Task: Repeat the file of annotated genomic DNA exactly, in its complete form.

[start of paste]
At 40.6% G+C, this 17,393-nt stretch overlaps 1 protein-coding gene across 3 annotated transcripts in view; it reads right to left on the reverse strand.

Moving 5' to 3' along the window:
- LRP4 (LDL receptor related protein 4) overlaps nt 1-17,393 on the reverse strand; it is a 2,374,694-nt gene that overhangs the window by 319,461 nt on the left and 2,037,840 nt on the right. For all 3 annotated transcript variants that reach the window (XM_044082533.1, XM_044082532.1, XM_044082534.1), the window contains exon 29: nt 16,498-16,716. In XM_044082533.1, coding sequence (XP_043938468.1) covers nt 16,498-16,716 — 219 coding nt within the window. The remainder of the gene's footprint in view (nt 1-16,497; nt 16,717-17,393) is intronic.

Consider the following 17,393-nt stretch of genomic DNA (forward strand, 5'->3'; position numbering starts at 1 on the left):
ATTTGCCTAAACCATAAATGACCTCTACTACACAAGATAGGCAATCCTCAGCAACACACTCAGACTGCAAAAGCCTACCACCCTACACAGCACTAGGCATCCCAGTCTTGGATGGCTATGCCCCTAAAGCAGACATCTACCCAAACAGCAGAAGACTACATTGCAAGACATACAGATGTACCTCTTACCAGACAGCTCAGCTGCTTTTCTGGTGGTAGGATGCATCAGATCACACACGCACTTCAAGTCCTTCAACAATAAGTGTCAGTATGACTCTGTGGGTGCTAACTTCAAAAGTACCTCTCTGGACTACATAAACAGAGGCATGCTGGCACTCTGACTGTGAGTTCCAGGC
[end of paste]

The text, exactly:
At 40.6% G+C, this 17,393-nt stretch overlaps 1 protein-coding gene across 3 annotated transcripts in view; it reads right to left on the reverse strand.

Moving 5' to 3' along the window:
- LRP4 (LDL receptor related protein 4) overlaps nt 1-17,393 on the reverse strand; it is a 2,374,694-nt gene that overhangs the window by 319,461 nt on the left and 2,037,840 nt on the right. For all 3 annotated transcript variants that reach the window (XM_044082533.1, XM_044082532.1, XM_044082534.1), the window contains exon 29: nt 16,498-16,716. In XM_044082533.1, coding sequence (XP_043938468.1) covers nt 16,498-16,716 — 219 coding nt within the window. The remainder of the gene's footprint in view (nt 1-16,497; nt 16,717-17,393) is intronic.

Consider the following 17,393-nt stretch of genomic DNA (forward strand, 5'->3'; position numbering starts at 1 on the left):
ATTTGCCTAAACCATAAATGACCTCTACTACACAAGATAGGCAATCCTCAGCAACACACTCAGACTGCAAAAGCCTACCACCCTACACAGCACTAGGCATCCCAGTCTTGGATGGCTATGCCCCTAAAGCAGACATCTACCCAAACAGCAGAAGACTACATTGCAAGACATACAGATGTACCTCTTACCAGACAGCTCAGCTGCTTTTCTGGTGGTAGGATGCATCAGATCACACACGCACTTCAAGTCCTTCAACAATAAGTGTCAGTATGACTCTGTGGGTGCTAACTTCAAAAGTACCTCTCTGGACTACATAAACAGAGGCATGCTGGCACTCTGACTGTGAGTTCCAGGC